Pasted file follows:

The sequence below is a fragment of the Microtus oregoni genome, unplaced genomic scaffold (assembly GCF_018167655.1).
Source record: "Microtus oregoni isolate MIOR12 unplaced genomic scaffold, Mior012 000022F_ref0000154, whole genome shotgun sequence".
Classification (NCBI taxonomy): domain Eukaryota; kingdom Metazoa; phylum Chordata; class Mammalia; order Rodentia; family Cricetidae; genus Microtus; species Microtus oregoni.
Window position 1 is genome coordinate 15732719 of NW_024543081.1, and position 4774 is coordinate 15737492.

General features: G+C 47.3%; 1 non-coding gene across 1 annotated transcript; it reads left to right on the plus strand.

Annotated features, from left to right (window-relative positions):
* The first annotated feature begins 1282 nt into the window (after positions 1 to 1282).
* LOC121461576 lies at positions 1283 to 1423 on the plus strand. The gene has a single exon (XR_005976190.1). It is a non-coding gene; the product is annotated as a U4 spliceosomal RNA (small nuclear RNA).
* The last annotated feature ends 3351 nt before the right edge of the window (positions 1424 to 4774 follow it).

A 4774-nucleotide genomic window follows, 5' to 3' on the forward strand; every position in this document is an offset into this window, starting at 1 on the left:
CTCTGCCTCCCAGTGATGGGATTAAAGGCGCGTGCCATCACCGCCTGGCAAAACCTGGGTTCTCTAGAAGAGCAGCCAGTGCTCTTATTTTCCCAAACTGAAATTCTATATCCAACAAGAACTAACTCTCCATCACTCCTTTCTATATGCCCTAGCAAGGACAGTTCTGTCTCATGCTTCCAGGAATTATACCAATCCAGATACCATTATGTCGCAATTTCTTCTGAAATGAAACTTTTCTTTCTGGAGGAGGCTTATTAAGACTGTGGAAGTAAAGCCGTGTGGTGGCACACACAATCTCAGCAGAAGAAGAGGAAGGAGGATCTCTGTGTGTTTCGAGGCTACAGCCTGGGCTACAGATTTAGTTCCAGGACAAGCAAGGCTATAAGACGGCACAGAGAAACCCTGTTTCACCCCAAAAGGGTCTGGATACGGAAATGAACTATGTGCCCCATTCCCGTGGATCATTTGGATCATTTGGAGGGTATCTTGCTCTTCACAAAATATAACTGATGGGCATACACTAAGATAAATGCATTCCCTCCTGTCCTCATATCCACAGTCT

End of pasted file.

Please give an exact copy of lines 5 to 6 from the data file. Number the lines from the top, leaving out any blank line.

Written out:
General features: G+C 47.3%; 1 non-coding gene across 1 annotated transcript; it reads left to right on the plus strand.

Annotated features, from left to right (window-relative positions):